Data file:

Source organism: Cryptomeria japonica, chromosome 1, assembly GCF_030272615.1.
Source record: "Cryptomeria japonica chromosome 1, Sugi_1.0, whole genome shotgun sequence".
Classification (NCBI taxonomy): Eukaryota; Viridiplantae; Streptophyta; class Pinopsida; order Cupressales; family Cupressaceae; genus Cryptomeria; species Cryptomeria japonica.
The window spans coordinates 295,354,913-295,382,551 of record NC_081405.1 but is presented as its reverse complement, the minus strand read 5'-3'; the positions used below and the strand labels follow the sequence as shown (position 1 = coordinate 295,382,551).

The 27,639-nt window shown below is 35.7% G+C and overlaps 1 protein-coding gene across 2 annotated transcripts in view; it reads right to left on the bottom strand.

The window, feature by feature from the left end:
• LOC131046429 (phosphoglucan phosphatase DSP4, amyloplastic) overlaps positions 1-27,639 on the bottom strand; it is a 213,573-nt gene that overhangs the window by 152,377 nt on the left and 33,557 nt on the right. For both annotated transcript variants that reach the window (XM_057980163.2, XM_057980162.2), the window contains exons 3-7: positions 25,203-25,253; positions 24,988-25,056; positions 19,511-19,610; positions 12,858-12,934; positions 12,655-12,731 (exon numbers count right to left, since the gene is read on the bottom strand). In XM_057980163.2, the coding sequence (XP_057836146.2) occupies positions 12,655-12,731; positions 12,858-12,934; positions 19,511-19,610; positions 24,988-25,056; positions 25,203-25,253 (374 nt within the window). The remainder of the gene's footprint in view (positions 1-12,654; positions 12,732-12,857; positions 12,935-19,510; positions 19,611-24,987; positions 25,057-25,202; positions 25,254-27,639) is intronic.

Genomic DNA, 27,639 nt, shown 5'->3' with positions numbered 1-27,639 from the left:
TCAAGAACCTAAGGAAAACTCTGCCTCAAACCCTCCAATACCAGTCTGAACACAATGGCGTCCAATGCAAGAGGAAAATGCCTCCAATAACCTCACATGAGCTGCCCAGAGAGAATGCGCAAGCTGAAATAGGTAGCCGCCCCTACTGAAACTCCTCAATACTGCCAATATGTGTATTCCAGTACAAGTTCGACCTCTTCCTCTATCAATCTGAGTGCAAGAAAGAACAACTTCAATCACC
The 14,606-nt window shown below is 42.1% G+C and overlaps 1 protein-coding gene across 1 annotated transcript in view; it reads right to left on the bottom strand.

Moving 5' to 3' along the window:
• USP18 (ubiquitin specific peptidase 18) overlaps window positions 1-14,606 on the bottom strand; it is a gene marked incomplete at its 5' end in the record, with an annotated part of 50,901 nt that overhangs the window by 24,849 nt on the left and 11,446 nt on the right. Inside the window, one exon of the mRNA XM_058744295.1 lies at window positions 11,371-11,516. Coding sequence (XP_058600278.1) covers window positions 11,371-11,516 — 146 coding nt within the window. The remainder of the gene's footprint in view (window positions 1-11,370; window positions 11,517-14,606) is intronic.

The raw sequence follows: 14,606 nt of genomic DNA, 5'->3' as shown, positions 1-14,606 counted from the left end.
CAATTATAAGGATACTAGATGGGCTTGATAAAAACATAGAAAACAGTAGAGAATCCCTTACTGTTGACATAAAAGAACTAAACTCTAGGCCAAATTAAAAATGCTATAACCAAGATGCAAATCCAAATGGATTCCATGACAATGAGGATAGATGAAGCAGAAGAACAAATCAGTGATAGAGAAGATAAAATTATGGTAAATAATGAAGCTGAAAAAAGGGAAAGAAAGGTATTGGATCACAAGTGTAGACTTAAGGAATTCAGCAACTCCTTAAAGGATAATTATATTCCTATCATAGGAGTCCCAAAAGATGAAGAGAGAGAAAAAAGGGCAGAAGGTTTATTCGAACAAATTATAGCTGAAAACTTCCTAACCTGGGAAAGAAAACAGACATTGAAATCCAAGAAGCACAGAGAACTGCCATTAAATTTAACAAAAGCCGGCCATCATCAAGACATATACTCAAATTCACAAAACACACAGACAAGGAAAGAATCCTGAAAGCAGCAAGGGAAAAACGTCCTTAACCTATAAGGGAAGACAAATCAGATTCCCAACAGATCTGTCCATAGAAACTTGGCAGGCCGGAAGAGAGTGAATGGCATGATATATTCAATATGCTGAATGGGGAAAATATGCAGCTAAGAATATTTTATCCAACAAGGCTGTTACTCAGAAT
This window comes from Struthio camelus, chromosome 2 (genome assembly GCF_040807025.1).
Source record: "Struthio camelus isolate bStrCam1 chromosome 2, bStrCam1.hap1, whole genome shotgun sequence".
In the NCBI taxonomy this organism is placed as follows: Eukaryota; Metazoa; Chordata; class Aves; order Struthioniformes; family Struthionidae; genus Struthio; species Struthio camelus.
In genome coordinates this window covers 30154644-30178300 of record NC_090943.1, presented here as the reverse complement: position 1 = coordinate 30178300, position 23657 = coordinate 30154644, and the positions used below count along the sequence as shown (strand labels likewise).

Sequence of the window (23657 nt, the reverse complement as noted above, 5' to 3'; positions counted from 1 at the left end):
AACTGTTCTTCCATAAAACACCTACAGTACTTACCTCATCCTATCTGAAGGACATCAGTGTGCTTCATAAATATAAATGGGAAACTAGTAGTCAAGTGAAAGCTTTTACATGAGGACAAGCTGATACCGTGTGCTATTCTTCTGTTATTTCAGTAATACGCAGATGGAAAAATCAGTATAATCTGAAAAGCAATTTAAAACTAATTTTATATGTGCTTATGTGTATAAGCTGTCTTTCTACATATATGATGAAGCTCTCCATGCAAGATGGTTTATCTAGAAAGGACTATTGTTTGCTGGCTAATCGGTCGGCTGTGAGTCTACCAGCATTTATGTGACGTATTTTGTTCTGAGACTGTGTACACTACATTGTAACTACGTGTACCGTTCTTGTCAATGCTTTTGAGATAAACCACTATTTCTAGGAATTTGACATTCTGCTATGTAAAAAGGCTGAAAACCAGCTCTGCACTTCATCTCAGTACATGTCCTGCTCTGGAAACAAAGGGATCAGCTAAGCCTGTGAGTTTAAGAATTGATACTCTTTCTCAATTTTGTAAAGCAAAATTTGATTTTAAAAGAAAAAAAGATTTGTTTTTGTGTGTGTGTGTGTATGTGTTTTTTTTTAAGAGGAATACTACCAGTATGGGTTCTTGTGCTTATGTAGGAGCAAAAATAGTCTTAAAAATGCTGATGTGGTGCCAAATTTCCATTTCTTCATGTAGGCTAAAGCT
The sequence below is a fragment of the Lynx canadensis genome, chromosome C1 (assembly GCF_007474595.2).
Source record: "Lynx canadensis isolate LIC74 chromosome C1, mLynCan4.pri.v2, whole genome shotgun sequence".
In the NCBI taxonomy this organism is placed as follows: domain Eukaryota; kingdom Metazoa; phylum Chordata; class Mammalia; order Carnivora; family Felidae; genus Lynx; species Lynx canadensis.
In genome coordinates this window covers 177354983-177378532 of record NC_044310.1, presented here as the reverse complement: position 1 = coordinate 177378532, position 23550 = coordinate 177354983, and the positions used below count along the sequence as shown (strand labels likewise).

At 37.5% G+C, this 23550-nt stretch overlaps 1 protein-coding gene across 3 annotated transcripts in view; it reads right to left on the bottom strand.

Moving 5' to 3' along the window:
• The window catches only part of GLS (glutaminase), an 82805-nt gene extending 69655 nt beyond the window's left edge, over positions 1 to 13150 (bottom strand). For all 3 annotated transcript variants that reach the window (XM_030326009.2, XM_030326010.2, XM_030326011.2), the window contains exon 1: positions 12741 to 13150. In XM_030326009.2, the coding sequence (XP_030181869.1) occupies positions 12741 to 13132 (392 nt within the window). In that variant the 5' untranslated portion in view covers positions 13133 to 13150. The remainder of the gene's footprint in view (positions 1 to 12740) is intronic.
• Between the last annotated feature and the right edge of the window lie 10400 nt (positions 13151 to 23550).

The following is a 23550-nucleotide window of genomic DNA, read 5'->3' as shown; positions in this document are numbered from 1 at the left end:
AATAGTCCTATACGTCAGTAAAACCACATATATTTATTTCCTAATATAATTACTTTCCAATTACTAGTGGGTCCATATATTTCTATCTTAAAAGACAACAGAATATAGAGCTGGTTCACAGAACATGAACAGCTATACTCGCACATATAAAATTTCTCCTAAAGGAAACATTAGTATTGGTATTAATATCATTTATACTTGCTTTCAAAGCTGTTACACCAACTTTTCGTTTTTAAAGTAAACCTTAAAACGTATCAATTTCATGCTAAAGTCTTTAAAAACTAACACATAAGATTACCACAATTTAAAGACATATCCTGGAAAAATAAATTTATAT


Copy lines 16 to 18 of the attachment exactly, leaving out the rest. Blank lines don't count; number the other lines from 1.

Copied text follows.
Source record: "Struthio camelus isolate bStrCam1 chromosome 2, bStrCam1.hap1, whole genome shotgun sequence".
In the NCBI taxonomy this organism is placed as follows: Eukaryota; Metazoa; Chordata; class Aves; order Struthioniformes; family Struthionidae; genus Struthio; species Struthio camelus.
In genome coordinates this window covers 30154644-30178300 of record NC_090943.1, presented here as the reverse complement: position 1 = coordinate 30178300, position 23657 = coordinate 30154644, and the positions used below count along the sequence as shown (strand labels likewise).